Young Titan has garnered rave reviews from numerous sources:

“It’s all here–the boy wonder, adventurer, romantic, orator and eloquent man in the arena. I didn’t want it to end.” ~ Tom Brokaw on Michael Shelden’s book Young Titan.

“Entertaining and erudite . . .Shelden is full of sharp literary insights about Churchill, as one would expect from a biographer of his rank.” ~ The Wall Street Journal

If you want to improve your nonfiction skills, you should register for Michael’s intensive session! Here’s what he had to say about his upcoming presentations at Midwest Writers Workshop in July.

MWW:  Which book would you recommend attendees read to understand the techniques you’ll discuss in your intensive session? Or would all of them apply equally?

MS: Young Titan: The Making of Winston Churchill (Simon & Schuster, 2013) and Mark Twain: Man in White (Random House, 2010)

MWW:  One of my favorite biographies is Girl Sleuth: Nancy Drew and the Women Who Created Her by Melanie Rehak. Do you have a favorite biography, or more than one, and what do you like about it?

MS: Hampton Sides, Hellhound on His Trail, is a suspenseful portrait of Martin Luther King and James Earl Ray in the period when the hate-filled assassin was stalking the great civil rights champion.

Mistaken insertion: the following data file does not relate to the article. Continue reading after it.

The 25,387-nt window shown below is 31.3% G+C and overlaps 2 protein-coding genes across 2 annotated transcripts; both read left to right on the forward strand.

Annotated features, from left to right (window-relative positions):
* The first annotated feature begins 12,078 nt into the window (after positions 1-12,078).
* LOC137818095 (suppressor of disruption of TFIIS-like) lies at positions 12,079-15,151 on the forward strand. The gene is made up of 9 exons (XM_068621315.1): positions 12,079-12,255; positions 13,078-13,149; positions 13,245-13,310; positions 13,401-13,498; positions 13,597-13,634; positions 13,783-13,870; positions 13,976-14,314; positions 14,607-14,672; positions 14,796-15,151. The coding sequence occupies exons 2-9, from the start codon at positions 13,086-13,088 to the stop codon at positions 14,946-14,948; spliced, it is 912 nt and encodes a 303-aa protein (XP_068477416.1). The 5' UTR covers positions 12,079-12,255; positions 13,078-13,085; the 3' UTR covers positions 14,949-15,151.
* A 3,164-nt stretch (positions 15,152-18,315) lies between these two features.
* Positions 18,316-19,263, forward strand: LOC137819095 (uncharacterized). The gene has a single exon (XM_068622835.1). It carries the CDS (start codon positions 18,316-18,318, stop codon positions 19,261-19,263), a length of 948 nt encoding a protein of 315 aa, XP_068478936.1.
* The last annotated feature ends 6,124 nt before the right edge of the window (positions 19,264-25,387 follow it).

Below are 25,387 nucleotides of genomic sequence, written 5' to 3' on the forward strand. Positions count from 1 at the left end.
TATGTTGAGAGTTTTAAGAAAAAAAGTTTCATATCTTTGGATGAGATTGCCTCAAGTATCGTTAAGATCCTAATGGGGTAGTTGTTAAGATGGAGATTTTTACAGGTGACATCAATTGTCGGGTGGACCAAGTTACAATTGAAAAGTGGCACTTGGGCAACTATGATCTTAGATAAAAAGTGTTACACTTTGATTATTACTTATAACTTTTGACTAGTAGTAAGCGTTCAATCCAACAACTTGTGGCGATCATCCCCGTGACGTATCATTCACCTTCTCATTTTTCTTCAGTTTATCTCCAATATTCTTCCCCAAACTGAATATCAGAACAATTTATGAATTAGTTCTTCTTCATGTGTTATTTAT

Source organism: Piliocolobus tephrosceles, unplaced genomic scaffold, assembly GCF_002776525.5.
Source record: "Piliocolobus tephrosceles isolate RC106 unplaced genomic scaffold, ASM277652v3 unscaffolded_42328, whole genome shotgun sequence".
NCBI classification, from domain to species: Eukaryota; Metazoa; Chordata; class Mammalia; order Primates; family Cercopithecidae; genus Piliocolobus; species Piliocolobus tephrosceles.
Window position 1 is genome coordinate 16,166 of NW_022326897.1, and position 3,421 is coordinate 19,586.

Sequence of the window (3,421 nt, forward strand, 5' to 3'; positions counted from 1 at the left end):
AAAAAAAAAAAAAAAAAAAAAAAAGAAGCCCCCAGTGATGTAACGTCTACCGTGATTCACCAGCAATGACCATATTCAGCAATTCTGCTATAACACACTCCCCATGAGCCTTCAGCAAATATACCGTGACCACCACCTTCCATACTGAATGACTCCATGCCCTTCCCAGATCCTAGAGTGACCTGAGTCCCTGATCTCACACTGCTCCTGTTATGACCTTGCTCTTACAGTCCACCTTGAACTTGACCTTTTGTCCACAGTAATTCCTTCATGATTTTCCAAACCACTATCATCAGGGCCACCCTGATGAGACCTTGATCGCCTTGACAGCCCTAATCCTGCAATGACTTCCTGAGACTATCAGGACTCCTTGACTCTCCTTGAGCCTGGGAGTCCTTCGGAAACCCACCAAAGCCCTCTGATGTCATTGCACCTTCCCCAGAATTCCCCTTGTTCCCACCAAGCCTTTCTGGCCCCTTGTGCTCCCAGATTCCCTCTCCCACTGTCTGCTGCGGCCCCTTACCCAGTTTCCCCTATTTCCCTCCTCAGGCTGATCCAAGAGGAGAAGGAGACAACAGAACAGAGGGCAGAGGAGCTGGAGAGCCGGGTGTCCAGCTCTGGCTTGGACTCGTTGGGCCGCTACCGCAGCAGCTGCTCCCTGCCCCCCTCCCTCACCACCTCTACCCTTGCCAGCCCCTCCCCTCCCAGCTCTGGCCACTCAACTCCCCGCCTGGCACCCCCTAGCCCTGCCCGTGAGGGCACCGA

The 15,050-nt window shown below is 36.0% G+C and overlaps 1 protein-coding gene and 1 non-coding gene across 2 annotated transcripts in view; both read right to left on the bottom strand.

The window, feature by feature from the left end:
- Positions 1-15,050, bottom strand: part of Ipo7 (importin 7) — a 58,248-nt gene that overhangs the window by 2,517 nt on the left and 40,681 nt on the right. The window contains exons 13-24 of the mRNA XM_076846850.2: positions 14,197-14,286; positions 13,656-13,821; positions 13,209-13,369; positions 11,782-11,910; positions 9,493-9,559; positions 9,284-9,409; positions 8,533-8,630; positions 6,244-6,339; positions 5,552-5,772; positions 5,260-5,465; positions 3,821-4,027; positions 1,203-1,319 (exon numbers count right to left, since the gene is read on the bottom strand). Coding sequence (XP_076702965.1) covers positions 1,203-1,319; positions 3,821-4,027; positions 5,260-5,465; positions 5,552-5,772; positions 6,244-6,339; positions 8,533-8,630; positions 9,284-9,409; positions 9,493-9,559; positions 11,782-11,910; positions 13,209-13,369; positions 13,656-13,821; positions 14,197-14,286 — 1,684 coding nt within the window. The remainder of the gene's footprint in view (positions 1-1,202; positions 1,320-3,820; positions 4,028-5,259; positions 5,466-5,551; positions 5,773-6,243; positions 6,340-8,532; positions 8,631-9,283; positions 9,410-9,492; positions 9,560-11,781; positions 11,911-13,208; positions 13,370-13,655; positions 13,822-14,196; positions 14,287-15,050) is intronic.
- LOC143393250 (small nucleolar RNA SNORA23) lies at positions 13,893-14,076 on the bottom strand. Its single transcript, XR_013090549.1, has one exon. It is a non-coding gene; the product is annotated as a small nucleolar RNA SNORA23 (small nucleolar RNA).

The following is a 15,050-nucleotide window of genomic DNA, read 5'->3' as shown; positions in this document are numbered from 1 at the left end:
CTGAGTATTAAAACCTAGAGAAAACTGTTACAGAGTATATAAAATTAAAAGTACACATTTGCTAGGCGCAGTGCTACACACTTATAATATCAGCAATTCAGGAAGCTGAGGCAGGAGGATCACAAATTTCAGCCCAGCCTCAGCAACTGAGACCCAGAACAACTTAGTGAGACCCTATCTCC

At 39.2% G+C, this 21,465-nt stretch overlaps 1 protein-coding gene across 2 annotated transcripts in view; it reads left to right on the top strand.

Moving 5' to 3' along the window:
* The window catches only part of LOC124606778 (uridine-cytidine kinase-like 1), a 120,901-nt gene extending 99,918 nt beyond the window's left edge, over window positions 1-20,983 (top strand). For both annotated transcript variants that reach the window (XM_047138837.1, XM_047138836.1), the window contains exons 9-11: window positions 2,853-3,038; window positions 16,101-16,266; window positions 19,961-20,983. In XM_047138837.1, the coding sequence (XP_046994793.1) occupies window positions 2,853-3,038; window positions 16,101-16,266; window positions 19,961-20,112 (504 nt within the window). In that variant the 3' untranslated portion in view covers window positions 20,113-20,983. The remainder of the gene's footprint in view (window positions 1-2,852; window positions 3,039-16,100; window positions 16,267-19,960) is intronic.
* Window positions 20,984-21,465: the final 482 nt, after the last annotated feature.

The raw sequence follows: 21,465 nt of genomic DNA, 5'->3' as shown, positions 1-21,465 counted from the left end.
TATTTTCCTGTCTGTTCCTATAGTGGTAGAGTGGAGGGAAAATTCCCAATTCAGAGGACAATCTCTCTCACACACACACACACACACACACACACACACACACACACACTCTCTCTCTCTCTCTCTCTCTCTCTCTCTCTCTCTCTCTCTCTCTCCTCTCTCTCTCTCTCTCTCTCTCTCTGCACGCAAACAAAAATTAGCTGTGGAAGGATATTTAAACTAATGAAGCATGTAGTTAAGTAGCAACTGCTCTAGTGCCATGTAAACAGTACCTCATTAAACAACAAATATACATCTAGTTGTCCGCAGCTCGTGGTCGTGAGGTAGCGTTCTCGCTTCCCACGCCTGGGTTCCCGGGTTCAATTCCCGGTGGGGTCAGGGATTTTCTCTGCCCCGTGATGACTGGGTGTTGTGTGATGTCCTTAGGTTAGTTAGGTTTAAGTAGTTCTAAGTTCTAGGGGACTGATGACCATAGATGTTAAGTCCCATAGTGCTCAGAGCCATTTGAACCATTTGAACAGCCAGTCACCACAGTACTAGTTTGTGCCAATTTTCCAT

MWW:  Is there a common pitfall(s) you see when you read biographies and how will your session help to avoid those?

MS: The most common mistake in biographies is to follow chronology too closely. The writer must know when to skip over boring details for the sake of creating a streamlined narrative.

MWW:  Please provide some details about how your intensive will be structured. Will attendees be writing during the session?

MS: I will discuss how to find material for a good biographical narrative, how to structure it, and how to make it come to life with forceful writing. We can try a few experiments by writing short samples, but mostly I will try to highlight the effective methods I’ve learned over the years.

MWW:  If someone has not begun a biography and maybe doesn’t have a subject chosen, how will this session help (or should they have a subject already?) and would you rate your class as aiming toward a specific level of writer?

MS: I’m often asked how I choose the subjects for my biographies, and I will explain this process in the session, but it’s highly personal and can’t be applied to most writers. You don’t write a biography in the abstract. The subject has to come first, and it has to be one that engages the writer fully at every level. The nature of the subject will largely determine how the story will be told.

MWW:  Will some of the techniques you plan to discuss apply to fiction writers who are working on characters, or should attendees be strictly working with nonfiction?

MS: Biographers may use dialogue, setting, and story in much the same way that novelists do, but the main difference is that we can’t make stuff up. Most of what I will have to say will apply to writers of nonfiction.

MWW:  Are there some ways to prepare for your class?

MS: Read a good biography and think at every turn about how it was made.


Michael’s Part II sessions include the Thursday evening keynote, Finding Subjects for Nonfiction, and The Art of Research.